Review: JW-Jones – Seventh Hour
Posted on: Wednesday, May 2, 2012
JW-Jones – Seventh Hour
(CrossCut Records: CCD 11104)
It’s hard to believe 12 years have now passed since Ottawa-based JW-Jones first album, “Defibrillatin'”, and here is his seventh release, aptly-titled “Seventh Hour”, and as with all his other recordings, again out on CrossCut Records in Europe. Whereas the past albums have featured ‘blues royalty’ such as Kim Wilson, Junior Watson, Charlie Musselwhite, and more, this time it’s an altogether more totally Canadian affair, with his regular band and associates on board.
Recorded at JW’s home in Ottawa the ten tracks are all originals, bar just two choice covers. JW-Jones impeccable guitar shines through again, and his voice has become stronger with each release. The music is a mix of classic blues stylings, often with a soulful feel, and inspired by his heroes such as Little Milton, BB King, Jimmie Vaughan and Ronnie Earl, but given a modern twist by Jones and his fine musicians.
Proceedings start in fine style with the soulful strut of “Ain’t Gonna Beg”, which is followed by the excellent “Let It Go”, where, apart from the lovely guitar work, long-time keyboard player, Jesse Whiteley is prominent . . . indeed his contributions on Hammond organ and piano are superb throughout. The other ‘core’ musicians are the rhythm section of Jeff Asselin (drums) and Marc Decho (upright and electric bass).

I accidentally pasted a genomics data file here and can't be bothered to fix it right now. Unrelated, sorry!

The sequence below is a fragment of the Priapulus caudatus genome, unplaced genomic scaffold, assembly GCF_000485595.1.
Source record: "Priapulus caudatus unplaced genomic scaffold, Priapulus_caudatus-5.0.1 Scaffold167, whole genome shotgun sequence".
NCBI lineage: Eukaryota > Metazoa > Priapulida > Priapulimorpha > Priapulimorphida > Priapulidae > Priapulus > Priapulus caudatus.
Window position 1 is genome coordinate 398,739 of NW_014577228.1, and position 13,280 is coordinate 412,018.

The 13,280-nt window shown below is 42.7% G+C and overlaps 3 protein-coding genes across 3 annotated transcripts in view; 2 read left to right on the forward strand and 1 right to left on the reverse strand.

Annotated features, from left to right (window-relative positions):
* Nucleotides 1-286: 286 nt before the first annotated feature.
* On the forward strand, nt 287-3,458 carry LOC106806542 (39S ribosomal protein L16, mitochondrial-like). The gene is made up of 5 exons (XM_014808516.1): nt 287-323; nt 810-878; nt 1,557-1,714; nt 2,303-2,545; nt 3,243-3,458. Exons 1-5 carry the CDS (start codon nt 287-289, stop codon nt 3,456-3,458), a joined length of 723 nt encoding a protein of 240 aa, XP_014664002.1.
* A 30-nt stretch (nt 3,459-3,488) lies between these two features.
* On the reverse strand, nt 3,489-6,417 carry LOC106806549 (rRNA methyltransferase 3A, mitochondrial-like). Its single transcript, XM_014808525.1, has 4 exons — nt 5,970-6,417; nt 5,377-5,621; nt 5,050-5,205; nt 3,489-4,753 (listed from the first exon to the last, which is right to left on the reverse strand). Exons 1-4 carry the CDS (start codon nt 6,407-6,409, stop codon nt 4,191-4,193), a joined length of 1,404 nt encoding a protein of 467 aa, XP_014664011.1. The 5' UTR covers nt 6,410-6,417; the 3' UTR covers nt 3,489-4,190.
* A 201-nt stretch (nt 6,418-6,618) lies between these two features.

Jones’s guitar roars on the uptempo “In A Song”, with some blistering soloing and passionate vocal, again underpinned by Whiteley’s keyboards. “You Got Caught” is one of three co-writes with Tim Wynne-Jones and has a dark, Howlin’ Wolf feel to it . . . not surprising perhaps as the late, great Hubert Sumlin was another huge influence, and actually guested on the last album, “Midnight Memphis Sun”.
Jones’s own “All Over Again” has a Southern soul, Memphis-groove to it; and it is followed by the country/rockabilly stormer, “Heartbreaker”, driven along by the rhythm section and Jeremy Wakefield’s steel guitar. Little Milton’s “I’m Tryin'” is another standout, with a glorious Albert Collins-tinged guitar intro, and the tune swings along in fine style, again embellished by Whiteley’s sparkling piano.
This most enjoyable release ends in great fashion with a romp through the Sun rockabilly classic, “So Long I’m Gone”, penned by the late legendary producer Sam Phillips, and the ‘Big O’ himself, Roy Orbison. JW-Jones lays on the rocking guitar in a Chuck Berry manner, with Jeremy Wakefield again guesting on steel guitar . . . an uplifting end indeed!
Jones has never made it to the UK and it would be great to see that happen . . . I was lucky enough to catch him in the intimate surroundings of an upstairs room in a Dublin pub back in 2006 and it was a fine night . . . let’s hope he gets over to see us soon!